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Dreaming of the Opry

Kentucky Mountain Trio, featuring McCreary County native Heidi Douglas Greer, signs with Mountain Fever Records label




The recent signing of the bluegrass/gospel group, Kentucky Mountain Trio, to the Mountain Fever Records label is another step on the road of success for twenty-two year old McCreary County native Heidi Douglas Greer.  Heidi is the sole remaining member of the original group formed in 2008 in McCreary County when she was just fourteen years old.  The original trio, consisting of Heidi and fellow McCreary Countians Cody Canada and Israel Clark, transformed throughout the years and Heidi, at the forefront of the group as lead vocalist and fiddle player, is currently the only native McCreary Countian associated with the group.  She is joined by her husband, Ryan, who plays guitar and sings harmony, Matt Cromer on Dobro, Brian Davidson on bass, and Nathan Adcock on Cajon.

Heidi, the daughter of Gary and Gladys Douglas, grew up on Rattlesnake Ridge and graduated from McCreary Central High School.  As a singer, her breathtaking vocals have been compared to that of Sonya Isaacs and Allison Krauss.  Despite the impressive comparisons, the nuances and timbre in Heidi’s note selection are distinctly her own.

The group’s yet to be named, debut album is due for release this fall and will include six gospel and six secular songs.  Their unanticipated signing with Mountain Fever Records came about as a result of Kentucky Mountain Trio’s showcase appearance at the SPBGMA in Nashville in February when Mountain Fever’s Mark Hodges was told that he needed to “get up there quick” as the group performed.

“When I arrived, I heard the last chorus of the last song of performance by Kentucky Mountain Trio,” Hodges explained.  “Everyone kept telling me I should have been there earlier, and that I really missed out.  I spoke with Heidi and Ryan afterwards, and I began researching their music.  It didn’t take long to figure out why people were so moved by this group.  I contacted them, and we worked things out rather quickly.  All of us at Mountain Fever are very excited about what the future is sure to hold for these fine young people.  Their music is simple and direct but accentuates the emotion and heart-felt presentation of this young girl’s heart-stopping vocal delivery, supported by a wonderful group of musicians.”

Heidi and Ryan currently reside in Somerset with their two children, three year old Angelina and one year old Jonah.  The couple, who met at the age of sixteen at McCreary County’s annual Blazin’ Bluegrass Festival, clicked immediately, and Ryan joined the band shortly after the two met.  Two years later, the couple married.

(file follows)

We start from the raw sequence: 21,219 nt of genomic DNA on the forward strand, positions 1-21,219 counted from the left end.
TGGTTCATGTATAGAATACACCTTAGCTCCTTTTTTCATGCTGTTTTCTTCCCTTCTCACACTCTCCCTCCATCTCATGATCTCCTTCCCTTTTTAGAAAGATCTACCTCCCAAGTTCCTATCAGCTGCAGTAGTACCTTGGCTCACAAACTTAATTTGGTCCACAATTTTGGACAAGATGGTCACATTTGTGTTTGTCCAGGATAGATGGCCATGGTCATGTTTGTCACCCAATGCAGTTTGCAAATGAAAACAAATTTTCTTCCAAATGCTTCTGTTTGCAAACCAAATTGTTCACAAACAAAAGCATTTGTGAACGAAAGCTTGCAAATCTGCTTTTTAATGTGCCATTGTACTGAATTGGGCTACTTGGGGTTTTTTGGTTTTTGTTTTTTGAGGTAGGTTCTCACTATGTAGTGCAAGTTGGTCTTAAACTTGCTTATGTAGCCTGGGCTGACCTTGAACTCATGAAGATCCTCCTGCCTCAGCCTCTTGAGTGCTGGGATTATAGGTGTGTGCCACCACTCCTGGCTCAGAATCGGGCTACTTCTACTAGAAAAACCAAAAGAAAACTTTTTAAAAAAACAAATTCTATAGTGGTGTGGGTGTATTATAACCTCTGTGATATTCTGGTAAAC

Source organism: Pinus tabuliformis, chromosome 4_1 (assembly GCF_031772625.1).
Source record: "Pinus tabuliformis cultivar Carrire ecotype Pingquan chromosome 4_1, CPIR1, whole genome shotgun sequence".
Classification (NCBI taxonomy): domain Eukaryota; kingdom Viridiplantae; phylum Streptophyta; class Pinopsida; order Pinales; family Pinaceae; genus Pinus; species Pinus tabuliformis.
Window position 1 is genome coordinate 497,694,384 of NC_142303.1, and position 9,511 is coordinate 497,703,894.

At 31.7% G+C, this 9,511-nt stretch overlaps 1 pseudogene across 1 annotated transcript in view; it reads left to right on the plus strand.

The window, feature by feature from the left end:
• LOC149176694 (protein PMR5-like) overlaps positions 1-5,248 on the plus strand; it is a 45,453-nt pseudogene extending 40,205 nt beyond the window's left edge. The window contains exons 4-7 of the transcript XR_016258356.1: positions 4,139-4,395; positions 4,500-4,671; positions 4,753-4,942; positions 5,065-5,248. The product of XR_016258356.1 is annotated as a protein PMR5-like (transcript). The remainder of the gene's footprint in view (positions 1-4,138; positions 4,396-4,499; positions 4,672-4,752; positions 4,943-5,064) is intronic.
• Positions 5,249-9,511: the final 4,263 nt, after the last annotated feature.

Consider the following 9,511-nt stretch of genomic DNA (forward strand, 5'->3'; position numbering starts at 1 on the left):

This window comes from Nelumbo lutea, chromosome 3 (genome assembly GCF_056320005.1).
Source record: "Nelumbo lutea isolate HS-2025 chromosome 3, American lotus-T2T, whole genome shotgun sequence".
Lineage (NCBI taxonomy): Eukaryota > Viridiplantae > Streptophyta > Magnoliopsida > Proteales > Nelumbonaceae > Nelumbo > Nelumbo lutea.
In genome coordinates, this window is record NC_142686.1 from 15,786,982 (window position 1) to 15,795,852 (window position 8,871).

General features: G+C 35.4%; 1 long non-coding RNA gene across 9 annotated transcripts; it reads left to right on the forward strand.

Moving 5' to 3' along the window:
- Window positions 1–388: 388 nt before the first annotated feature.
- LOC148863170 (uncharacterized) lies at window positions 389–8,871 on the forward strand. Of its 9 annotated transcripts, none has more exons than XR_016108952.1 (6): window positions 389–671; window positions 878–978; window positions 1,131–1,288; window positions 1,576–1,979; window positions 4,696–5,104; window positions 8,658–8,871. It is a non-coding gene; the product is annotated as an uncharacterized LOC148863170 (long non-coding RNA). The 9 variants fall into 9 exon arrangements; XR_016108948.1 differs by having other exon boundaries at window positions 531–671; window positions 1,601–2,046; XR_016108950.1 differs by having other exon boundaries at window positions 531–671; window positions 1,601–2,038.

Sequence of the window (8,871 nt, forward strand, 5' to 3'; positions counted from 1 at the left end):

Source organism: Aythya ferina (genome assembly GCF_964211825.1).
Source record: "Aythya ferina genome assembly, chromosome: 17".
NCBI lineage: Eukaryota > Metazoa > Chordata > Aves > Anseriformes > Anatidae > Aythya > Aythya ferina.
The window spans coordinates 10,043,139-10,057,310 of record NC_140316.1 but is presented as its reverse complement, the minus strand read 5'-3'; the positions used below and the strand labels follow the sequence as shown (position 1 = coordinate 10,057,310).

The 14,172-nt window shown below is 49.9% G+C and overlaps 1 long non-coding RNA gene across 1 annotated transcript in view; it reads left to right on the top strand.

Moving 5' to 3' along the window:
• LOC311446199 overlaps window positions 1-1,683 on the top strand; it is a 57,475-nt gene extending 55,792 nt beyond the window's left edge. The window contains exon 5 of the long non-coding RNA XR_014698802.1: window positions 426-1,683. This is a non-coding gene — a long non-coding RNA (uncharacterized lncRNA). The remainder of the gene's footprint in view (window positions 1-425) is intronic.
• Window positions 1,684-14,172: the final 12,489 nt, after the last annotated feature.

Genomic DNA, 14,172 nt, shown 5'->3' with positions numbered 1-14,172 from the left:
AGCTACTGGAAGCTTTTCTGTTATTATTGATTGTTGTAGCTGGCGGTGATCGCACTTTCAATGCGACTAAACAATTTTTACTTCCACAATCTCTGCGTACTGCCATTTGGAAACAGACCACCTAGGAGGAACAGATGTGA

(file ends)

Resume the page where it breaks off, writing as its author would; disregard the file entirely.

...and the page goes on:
When asked about the group being called a “trio” but consisting of more than three members, Ryan laughed.

“We’re getting ready to change the name to “Heidi & Ryan’s Kentucky Mountain Trio,” he said with a grin.  “That will finally make the group “mathematically correct!”

Heidi, with help from her uncle, began playing the guitar at the age of fourteen.  She never thought about the fiddle until she taught herself.

“It was hard,” she recalled.  “However, I know I was meant to play the fiddle.  The fiddle is the instrument that comes the most natural to me.”

As husband and wife, Heidi and Ryan perform and practice together extensively.

“We get a lot of compliments from people who notice our ability to blend,” Heidi remarked.  “Ryan has remarkable harmony.  He knows exactly what I’m going to do.”

Currently, the group performs mostly bluegrass and gospel.  However, Heidi is quick to point out that she grew up with a lot of country, and Ryan started out playing drums in a Rock-n-Roll band.

“We don’t want to be labelled in one genre,” Heidi emphasized.  “We want to expand.  If a song has a good message or will touch someone, we want to perform it.  In performing, we really don’t want to be labelled.  We want to be different.”

Heidi’s husband agreed.

“When you hear certain bands or singers perform, you automatically recognize them,” Ryan remarked.  “We want to develop our own distinct sound and style so people will know it is us as soon as they hear us perform.”

When asked where they would like to end up in the future, Heidi smiled shyly.

“I want our music to take us as far as it can,” she replied.  “I know it sounds clichéd, but my dream is to play at the Grand Ole Opry.”

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